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Wondering if anyone has advice on when new growth happens on an apple tree chip graft?

 
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Hello,
I was wondering if anyone could clear up some confusion for me?

I've been doing some grafting of apple trees and would like to try chip grafting,  I've been watching youtube (of course) and it seems that there are two very different thoughts about when the new growth from the graft occurs....  about half of the videos say that the graft forms a callous the first year and then grows a new "limb" the second year.  The other half seems to say that the growth starts the first year and you have a rather large limb by the end of the first season.

I'm sure that I'm misunderstanding something.

Could some tell me if I'm just totally off on the first year growth idea for chip budding?  

Does new growth ever happen in the first year of grafting?
Is the new growth happening the next spring a result of late season grafting?
Is it too early for chip budding regardless of the growth outcome?  (Today is April 5th.  Pennsylvania zone 5)
If anyone can tell me anything about new growth (or anything else about chip budding that I may have missed, I'd really appreciate it.

Thank you in advance for any advice or comments.
You all are awesome.  :)

My apologies.  I originally posted this same question in the wrong forum and reposted it here.

Tim
 
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I think a way to build your intuition here is to look at when the tree puts out a flush of new growth from all the stored carbohydrates / energy in the root system, when you bud in the fall the tree is done most of it's growth for the year so often the bud doesn't grow. Chip budding apple early in the year can produce new growth this season just like any other graft, you might use it if you're low on scion wood.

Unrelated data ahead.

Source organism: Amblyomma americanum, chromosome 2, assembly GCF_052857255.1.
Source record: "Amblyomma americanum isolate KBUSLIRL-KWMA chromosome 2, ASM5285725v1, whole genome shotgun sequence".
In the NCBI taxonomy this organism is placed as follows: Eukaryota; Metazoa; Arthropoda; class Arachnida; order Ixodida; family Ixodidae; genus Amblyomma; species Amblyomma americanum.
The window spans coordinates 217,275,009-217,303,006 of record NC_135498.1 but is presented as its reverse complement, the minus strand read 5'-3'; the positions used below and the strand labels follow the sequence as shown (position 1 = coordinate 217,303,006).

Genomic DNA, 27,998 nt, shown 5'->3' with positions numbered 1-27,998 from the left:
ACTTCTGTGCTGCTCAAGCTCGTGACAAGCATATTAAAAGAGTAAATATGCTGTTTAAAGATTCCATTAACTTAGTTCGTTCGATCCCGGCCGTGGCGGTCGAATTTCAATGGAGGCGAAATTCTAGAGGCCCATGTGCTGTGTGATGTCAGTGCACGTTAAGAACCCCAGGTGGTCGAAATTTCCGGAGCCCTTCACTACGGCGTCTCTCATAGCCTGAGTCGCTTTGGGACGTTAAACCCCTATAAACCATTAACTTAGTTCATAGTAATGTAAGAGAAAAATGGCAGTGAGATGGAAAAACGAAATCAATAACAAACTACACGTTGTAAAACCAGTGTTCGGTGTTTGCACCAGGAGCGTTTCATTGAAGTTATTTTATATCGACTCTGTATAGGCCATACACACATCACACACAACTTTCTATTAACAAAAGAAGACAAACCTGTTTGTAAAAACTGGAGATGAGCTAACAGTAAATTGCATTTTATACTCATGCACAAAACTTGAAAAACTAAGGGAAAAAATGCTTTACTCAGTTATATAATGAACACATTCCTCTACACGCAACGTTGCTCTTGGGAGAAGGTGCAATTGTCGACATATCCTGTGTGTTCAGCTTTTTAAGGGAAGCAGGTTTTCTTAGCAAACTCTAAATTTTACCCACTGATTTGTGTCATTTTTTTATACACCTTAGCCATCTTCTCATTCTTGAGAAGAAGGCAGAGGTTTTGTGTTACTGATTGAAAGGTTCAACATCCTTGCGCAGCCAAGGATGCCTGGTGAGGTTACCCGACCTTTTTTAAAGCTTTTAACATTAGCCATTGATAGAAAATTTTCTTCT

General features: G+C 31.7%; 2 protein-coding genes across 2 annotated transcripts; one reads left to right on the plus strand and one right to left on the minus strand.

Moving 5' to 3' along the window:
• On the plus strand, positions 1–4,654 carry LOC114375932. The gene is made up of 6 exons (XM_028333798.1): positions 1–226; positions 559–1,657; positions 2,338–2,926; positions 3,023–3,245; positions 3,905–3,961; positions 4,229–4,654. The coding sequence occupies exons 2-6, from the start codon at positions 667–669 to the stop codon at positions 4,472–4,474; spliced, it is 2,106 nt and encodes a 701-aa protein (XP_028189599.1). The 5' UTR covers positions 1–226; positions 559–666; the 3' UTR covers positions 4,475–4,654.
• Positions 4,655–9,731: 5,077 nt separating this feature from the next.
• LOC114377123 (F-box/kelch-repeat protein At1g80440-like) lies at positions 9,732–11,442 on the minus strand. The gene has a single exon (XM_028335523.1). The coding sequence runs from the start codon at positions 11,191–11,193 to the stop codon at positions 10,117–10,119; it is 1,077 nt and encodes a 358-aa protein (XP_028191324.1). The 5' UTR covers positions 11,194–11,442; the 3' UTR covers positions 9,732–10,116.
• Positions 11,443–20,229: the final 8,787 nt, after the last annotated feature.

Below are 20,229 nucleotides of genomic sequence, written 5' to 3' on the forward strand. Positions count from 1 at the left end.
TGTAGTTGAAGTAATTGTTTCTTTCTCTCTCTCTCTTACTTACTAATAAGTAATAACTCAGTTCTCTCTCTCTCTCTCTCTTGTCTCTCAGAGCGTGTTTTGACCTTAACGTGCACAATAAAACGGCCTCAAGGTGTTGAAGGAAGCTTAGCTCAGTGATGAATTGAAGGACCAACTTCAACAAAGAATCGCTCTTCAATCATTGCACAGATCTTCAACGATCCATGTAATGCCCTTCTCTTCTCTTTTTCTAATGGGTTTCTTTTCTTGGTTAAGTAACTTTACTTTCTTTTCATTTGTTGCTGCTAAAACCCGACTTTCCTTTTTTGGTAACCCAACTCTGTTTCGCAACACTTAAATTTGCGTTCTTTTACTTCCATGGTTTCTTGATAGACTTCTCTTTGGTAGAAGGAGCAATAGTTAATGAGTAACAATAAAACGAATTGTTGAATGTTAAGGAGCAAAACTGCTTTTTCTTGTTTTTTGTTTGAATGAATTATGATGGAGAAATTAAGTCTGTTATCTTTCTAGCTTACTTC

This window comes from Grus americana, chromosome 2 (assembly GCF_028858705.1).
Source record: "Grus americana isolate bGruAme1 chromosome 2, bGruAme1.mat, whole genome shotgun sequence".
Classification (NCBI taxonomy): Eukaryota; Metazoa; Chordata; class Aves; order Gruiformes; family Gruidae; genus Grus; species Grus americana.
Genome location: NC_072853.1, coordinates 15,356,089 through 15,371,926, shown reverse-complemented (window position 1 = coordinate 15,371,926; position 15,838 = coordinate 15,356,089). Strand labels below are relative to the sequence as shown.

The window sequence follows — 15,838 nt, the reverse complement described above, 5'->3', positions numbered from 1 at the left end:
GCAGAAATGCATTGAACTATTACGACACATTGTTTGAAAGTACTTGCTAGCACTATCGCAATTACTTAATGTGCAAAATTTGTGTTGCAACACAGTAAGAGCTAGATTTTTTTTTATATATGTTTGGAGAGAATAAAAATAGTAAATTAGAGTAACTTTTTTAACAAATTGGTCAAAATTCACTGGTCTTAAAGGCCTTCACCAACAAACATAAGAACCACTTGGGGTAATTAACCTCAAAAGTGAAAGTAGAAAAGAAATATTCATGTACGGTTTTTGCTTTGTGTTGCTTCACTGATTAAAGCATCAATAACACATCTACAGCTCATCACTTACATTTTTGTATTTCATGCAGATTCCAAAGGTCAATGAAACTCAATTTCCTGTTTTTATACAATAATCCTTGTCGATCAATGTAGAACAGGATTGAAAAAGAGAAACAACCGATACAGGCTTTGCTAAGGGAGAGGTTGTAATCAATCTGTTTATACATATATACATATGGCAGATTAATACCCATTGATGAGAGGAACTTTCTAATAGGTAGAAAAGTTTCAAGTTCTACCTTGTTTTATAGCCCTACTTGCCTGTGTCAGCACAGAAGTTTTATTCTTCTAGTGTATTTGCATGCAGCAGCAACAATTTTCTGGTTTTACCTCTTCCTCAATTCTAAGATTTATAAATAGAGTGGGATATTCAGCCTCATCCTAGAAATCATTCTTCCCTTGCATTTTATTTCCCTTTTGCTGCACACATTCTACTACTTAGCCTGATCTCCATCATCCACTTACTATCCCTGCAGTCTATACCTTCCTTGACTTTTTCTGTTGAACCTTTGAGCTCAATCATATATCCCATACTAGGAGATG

Tim Mackson
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Doug McGregor wrote:I think a way to build your intuition here is to look at when the tree puts out a flush of new growth from all the stored carbohydrates / energy in the root system, when you bud in the fall the tree is done most of it's growth for the year so often the bud doesn't grow. Chip budding apple early in the year can produce new growth this season just like any other graft, you might use it if you're low on scion wood.



Thank you Doug,
I really appreciate the advice and insight.  
I was hoping for an answer like this and it's very promising.

Unfortunately, I should have waited ,  I burnt up all of my scions  two weeks ago doing whip and tongue graphs....I haven't had a chance to inspect them lately, and I made a lot of mistakes like keeping my thumb on the cut of the graft to keep it moist while I fumbled with cutting the other half. That is only one of many mistakes I made and  it will be a miracle if any of those take.

I'm just starting to learn, and I wish that I would just have practiced with trees that are already around instead of purchasing scions of apples that I really want.  This would have been much more rewarding, although if I had success, it would be just duplicating trees that are already there.  This is the reason that I was asking about chip budding right now.  It would be nice to see something grow this season.

Could I still take chips from trees that are just getting ready to open right now?  I think that I understand that in the summer you look for next seasons buds that are under the existing leaves?  Probably getting too late to look for this seasons buds?

I also have "dormant" (I think) buds from a broken branch of  a Cox orange pippin tree that I ordered.  The limb is really small diameter (half the size of a pencil)  and I don't think that it's large enough for chip budding.  Probably someone who really knew what they were doing could make them work, but I think I would be better off trying to do some sort of other graft with them.

I really don't have any new varieties to start now.  I guess I'm just looking for the reward of seeing something take and grow into a promising shoot.  I bought some very discounted red delicious apple trees two years ago, and they don't really have that much growth to graft to, but I now have just about every branch that was large enough "grafted" with another variety from scions that I purchased online.   There's no reason that any should survive, but I'm almost sure that out of the bunch something will try really hard to make it.
 
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